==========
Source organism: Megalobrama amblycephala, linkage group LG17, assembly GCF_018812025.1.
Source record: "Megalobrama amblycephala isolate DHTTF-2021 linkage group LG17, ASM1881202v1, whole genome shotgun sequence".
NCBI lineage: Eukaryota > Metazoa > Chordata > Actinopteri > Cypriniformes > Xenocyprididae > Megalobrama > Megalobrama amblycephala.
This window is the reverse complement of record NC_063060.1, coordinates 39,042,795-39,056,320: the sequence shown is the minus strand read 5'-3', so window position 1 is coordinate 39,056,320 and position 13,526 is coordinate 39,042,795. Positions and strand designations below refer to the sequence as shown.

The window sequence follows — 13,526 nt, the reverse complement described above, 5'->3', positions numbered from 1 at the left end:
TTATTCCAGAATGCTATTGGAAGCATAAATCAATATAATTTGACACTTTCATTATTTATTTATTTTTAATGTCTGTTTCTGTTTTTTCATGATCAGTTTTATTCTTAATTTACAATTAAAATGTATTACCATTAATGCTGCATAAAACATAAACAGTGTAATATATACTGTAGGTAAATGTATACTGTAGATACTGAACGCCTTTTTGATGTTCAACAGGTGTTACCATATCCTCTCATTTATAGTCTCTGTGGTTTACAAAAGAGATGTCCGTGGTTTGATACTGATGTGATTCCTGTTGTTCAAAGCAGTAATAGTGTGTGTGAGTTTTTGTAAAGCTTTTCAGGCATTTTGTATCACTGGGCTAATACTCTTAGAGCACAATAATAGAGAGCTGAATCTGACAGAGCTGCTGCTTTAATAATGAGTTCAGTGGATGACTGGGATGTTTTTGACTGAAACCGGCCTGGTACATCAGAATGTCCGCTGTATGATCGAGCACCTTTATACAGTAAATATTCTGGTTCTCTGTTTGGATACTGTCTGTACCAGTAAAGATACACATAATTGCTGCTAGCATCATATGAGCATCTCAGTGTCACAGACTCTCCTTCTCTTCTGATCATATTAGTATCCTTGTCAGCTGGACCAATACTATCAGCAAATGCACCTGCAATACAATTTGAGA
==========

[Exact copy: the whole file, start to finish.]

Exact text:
Source organism: Megalobrama amblycephala, linkage group LG17, assembly GCF_018812025.1.
Source record: "Megalobrama amblycephala isolate DHTTF-2021 linkage group LG17, ASM1881202v1, whole genome shotgun sequence".
NCBI lineage: Eukaryota > Metazoa > Chordata > Actinopteri > Cypriniformes > Xenocyprididae > Megalobrama > Megalobrama amblycephala.
This window is the reverse complement of record NC_063060.1, coordinates 39,042,795-39,056,320: the sequence shown is the minus strand read 5'-3', so window position 1 is coordinate 39,056,320 and position 13,526 is coordinate 39,042,795. Positions and strand designations below refer to the sequence as shown.

The window sequence follows — 13,526 nt, the reverse complement described above, 5'->3', positions numbered from 1 at the left end:
TTATTCCAGAATGCTATTGGAAGCATAAATCAATATAATTTGACACTTTCATTATTTATTTATTTTTAATGTCTGTTTCTGTTTTTTCATGATCAGTTTTATTCTTAATTTACAATTAAAATGTATTACCATTAATGCTGCATAAAACATAAACAGTGTAATATATACTGTAGGTAAATGTATACTGTAGATACTGAACGCCTTTTTGATGTTCAACAGGTGTTACCATATCCTCTCATTTATAGTCTCTGTGGTTTACAAAAGAGATGTCCGTGGTTTGATACTGATGTGATTCCTGTTGTTCAAAGCAGTAATAGTGTGTGTGAGTTTTTGTAAAGCTTTTCAGGCATTTTGTATCACTGGGCTAATACTCTTAGAGCACAATAATAGAGAGCTGAATCTGACAGAGCTGCTGCTTTAATAATGAGTTCAGTGGATGACTGGGATGTTTTTGACTGAAACCGGCCTGGTACATCAGAATGTCCGCTGTATGATCGAGCACCTTTATACAGTAAATATTCTGGTTCTCTGTTTGGATACTGTCTGTACCAGTAAAGATACACATAATTGCTGCTAGCATCATATGAGCATCTCAGTGTCACAGACTCTCCTTCTCTTCTGATCATATTAGTATCCTTGTCAGCTGGACCAATACTATCAGCAAATGCACCTGCAATACAATTTGAGA